American biotech company Gilead has been getting plenty of attention lately because of its breakthrough drug Sovaldi. The new drug offers a more effective option for treating hepatitis C, a viral disease characterized by the inflammation of the liver and is responsible for more deaths in the U.S than the dreaded acquired immune deficiency syndrome (AIDS).

Sovaldi, which got its approval from the U.S. Food and Drug Administration (FDA) as treatment for chronic hepatitis C in December, provides a more feasible option for curing hepatitis C. The drug is more effective and causes fewer side effects.

Other treatments can only cure about half of hepatitis C patients but trial participants who received Sovaldi-based therapy achieved success rates of up to 90 percent. Sovaldi also cures patients much faster with treatment period lasting only 12-24 weeks as compared to other treatments that take up to a year.

Sovaldi may be the perfect drug for hepatitis C but its price tag of $84,000 stands in the way of many patients who find the cost of the drug too prohibitive. Concerns over the price of the drug have not gone unnoticed by legislators. On Thursday, several members of the Congress have sent a letter to Gilead regarding the price of its wonder drug.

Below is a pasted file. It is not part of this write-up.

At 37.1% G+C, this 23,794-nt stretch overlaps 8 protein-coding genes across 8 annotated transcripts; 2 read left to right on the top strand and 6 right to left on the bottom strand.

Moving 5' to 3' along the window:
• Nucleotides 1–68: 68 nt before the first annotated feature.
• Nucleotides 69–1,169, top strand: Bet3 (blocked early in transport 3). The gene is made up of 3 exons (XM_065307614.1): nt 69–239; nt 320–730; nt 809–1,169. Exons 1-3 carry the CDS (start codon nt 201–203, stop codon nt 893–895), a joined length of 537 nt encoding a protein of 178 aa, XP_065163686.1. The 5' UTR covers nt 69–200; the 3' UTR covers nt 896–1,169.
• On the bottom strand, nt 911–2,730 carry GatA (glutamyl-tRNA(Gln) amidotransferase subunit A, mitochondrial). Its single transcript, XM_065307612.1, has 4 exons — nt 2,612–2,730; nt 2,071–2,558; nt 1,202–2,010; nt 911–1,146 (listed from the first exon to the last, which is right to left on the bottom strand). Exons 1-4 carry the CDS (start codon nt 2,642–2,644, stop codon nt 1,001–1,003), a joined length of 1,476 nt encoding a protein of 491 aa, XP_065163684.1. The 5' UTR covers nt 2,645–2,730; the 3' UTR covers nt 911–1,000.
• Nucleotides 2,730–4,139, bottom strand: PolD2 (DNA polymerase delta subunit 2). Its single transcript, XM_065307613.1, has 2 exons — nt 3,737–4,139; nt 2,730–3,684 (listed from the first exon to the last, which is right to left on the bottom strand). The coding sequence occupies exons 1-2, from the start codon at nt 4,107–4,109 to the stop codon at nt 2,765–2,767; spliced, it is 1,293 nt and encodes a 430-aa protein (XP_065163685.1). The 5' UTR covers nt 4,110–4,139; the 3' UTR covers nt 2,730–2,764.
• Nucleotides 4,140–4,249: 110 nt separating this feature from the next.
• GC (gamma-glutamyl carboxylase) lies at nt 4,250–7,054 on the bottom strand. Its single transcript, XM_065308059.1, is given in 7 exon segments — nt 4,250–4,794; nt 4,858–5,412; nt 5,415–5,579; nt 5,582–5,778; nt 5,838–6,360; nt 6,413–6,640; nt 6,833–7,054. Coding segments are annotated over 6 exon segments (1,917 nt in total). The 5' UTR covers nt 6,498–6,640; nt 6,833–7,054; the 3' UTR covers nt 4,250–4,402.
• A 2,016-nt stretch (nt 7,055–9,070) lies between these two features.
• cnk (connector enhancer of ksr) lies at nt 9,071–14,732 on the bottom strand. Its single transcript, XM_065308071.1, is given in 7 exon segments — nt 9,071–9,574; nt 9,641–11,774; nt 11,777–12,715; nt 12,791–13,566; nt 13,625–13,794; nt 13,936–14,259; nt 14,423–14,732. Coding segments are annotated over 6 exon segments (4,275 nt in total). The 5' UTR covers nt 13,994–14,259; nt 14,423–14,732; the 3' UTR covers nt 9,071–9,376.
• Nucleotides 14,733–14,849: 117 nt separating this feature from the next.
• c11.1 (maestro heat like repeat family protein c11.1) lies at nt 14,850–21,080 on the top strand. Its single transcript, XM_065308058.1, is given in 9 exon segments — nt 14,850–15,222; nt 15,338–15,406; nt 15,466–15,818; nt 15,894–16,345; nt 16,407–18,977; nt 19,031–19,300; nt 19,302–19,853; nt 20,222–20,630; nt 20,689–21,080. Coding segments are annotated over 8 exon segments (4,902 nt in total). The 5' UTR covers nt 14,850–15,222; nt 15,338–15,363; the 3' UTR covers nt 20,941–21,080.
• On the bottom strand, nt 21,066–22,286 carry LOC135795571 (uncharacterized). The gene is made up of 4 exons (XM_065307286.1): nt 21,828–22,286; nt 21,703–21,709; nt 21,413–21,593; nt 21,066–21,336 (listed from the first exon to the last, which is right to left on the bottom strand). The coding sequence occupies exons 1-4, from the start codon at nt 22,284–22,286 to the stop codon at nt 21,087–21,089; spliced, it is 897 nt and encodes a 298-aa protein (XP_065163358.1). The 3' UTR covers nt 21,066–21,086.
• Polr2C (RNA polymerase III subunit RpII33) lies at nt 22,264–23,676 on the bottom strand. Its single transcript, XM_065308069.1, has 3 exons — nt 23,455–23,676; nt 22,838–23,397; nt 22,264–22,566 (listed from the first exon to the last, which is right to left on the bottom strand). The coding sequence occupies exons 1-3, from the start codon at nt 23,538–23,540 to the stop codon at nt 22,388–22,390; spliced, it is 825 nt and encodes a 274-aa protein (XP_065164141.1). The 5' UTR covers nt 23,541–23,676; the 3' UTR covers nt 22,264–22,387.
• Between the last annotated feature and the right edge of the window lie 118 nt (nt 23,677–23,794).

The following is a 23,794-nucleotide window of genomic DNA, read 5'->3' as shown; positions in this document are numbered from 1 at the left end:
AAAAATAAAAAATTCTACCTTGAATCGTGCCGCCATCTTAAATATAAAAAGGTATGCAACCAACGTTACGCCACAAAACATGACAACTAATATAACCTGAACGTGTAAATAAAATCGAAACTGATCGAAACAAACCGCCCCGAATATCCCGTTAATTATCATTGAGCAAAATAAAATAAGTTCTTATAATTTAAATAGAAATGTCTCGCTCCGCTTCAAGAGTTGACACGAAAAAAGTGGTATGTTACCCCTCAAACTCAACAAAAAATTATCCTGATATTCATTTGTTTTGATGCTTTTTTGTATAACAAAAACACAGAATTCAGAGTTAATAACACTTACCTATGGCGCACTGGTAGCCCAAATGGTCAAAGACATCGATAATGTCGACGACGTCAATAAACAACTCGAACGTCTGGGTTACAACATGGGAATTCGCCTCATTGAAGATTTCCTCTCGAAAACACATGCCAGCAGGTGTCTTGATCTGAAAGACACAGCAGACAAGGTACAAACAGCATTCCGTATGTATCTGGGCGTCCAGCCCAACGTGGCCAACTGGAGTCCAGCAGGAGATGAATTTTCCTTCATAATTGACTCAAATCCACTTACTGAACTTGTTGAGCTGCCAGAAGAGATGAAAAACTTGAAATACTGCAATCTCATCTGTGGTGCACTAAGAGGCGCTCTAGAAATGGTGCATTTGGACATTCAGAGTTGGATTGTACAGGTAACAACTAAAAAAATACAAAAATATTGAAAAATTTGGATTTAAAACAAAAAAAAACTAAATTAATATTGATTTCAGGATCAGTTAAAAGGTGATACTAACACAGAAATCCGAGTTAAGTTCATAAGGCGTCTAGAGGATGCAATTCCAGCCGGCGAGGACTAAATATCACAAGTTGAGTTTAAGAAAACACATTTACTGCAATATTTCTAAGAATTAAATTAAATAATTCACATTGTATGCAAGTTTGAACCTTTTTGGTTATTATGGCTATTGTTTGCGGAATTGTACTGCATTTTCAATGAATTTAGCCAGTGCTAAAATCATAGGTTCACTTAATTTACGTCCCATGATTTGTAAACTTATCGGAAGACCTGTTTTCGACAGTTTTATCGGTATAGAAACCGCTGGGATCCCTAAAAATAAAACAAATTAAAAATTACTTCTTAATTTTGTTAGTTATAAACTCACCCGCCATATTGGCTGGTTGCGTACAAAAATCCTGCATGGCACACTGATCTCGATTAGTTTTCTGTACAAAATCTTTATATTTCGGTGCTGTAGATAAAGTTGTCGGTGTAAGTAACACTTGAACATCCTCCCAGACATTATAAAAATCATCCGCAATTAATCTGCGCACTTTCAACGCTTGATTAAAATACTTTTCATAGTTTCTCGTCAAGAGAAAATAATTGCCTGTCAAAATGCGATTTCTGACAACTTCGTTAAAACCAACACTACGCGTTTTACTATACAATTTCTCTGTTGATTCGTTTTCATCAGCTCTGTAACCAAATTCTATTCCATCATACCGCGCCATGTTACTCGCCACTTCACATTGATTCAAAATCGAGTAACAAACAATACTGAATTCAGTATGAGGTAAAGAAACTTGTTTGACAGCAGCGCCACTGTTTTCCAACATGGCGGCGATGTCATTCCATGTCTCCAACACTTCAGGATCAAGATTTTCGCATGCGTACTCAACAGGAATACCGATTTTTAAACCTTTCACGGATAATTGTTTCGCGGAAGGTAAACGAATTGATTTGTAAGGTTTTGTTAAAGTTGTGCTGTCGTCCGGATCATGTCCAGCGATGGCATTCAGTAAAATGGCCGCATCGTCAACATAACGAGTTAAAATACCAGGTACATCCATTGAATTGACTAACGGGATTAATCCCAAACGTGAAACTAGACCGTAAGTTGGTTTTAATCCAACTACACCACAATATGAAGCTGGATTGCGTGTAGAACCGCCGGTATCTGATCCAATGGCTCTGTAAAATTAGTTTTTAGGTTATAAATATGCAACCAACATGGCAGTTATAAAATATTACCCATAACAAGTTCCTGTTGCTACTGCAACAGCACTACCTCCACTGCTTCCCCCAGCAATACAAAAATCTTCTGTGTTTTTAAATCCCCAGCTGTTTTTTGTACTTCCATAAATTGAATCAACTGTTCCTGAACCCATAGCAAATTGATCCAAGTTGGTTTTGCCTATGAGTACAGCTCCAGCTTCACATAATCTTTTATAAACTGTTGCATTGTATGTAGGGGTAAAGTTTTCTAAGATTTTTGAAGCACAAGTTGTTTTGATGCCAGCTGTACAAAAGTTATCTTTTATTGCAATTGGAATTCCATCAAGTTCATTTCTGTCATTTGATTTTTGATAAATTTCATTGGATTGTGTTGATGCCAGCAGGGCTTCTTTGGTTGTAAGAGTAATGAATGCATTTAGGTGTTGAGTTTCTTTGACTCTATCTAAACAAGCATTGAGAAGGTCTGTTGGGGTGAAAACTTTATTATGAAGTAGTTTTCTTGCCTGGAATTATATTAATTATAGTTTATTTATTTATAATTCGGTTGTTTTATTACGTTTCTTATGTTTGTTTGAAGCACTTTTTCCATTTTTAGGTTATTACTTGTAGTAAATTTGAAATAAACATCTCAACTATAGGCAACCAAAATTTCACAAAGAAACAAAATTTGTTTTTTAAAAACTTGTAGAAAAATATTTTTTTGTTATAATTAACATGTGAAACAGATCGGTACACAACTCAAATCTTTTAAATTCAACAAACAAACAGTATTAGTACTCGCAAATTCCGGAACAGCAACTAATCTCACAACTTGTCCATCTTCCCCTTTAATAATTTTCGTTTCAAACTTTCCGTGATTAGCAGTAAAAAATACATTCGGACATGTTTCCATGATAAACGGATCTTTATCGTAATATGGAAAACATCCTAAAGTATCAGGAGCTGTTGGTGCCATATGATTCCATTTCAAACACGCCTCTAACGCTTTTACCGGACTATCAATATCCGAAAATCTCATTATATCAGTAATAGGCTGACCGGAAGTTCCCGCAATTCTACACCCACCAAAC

House Energy and Commerce Committee members Rep. Henry Waxman of Southern California, Rep. Frank Pallone Jr. of New Jersey and Rep. Diana DeGette of Colorado wanted to know why Sovaldi is so expensive and whether or not Gilead is doing anything so poor patients get access to the drug.

"The costs are likely too high for many patients, both those with public insurance and private insurance," the letter stated. "The extraordinarily high cost of your drug raises additional concerns because of the role of the federal government in speeding up its approval."

The letter, which was addressed to Gilead CEO John Martin, asked that the company provide a briefing not later than April 3. Gilead, on the other hand, said that it looks forward to meeting members of the Congress to discuss concerns about the drug.

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